Abbott Laboratories (NYSE: ABT) announced that its ID NOW™ – molecular point-of-care rapid test available has become available and has been delivering reliable results. The Company claims that ID NOW delivers results in minutes rather than a day or more and is helping to reduce the risk of infection in society by detecting more positive results than would otherwise be found.
“We’re seeing studies being conducted to understand the role of ID NOW in ways that it was not designed to be used. In particular, the NYU study results are not consistent with other studies. While we’ve seen a few studies with sensitivity performance percentages in the 80s, we’ve also seen other studies with sensitivity at or above 90%, and one as high as 94%,” Abbott explained.
The Company further clarified their product information to provide better guidance to healthcare providers that negative results should be considered in the context of a patient’s recent exposures, history and the presence of clinical signs and symptoms consistent with COVID-19. Negative results should be presumed negative, but if inconsistent with clinical signs and symptoms or necessary for patient management, should be tested with an alternative molecular assay. Abbott is also reinforcing proper sample collection and handling instructions.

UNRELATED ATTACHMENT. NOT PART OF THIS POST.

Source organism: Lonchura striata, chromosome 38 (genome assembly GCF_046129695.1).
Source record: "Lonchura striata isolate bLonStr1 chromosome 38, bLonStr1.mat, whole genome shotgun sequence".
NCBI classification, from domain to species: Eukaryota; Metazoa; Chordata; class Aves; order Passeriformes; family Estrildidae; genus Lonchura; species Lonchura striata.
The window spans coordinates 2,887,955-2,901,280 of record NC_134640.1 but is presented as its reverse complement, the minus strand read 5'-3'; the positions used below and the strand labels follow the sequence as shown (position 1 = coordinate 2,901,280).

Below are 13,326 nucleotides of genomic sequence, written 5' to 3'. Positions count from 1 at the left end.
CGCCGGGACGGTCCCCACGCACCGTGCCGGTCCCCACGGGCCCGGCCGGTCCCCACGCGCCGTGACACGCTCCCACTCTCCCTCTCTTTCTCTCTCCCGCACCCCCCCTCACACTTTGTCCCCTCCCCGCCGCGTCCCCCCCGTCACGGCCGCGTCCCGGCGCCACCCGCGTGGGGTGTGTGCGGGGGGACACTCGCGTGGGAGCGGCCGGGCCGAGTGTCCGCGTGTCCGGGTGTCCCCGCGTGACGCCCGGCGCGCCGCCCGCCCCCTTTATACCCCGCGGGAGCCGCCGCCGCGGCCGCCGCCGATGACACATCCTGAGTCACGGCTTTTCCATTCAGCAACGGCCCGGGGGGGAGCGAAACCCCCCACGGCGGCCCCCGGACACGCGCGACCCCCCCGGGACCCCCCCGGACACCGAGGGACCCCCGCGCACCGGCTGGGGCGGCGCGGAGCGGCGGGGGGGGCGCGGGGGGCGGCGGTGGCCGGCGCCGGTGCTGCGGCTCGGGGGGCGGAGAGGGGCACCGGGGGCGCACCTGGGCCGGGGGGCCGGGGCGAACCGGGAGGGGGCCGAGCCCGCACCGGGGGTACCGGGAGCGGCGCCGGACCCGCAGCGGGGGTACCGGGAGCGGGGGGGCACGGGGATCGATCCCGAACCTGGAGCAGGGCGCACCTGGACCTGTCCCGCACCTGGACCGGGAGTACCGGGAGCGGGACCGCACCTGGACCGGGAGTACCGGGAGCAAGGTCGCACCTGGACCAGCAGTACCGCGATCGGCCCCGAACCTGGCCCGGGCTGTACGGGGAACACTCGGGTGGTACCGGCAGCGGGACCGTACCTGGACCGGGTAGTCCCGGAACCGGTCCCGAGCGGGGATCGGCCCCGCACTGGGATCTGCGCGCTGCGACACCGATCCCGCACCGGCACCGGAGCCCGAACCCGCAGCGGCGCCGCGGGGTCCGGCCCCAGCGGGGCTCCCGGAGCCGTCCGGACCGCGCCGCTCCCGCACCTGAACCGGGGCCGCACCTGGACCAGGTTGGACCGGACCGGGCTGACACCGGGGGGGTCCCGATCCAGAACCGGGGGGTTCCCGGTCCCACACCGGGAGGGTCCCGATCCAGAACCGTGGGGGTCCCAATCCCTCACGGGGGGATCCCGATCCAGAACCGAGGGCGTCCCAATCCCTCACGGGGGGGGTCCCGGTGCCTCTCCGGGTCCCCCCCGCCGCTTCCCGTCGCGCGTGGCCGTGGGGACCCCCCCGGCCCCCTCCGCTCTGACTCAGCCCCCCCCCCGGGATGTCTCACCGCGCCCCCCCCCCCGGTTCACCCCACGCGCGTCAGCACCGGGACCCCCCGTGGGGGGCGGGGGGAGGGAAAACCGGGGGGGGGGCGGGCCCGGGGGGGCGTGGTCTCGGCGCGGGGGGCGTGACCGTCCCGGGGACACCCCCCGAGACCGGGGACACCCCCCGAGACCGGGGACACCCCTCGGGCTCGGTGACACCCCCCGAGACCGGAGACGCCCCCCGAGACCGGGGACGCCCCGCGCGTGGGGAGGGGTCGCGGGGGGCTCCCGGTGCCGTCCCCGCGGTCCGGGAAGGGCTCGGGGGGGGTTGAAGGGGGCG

Abbott has been working in collaboration with FDA throughout the Emergency Use Authorization (EUA) process. The ID NOW COVID-19 EUA has not been FDA cleared or approved. It has been authorized by the FDA under an emergency use authorization for use by authorized laboratories and patient care settings. The test has been authorized only for the detection of nucleic acid from SARS-CoV-2, not for any other viruses or pathogens, and is only authorized for the duration of the declaration that circumstances exist justifying the authorization of emergency use of in vitro diagnostic tests for detection and/or diagnosis of COVID-19 under Section 564(b)(1) of the Act, 21 U.S.C. § 360bbb-3(b)(1), unless the authorization is terminated or revoked sooner.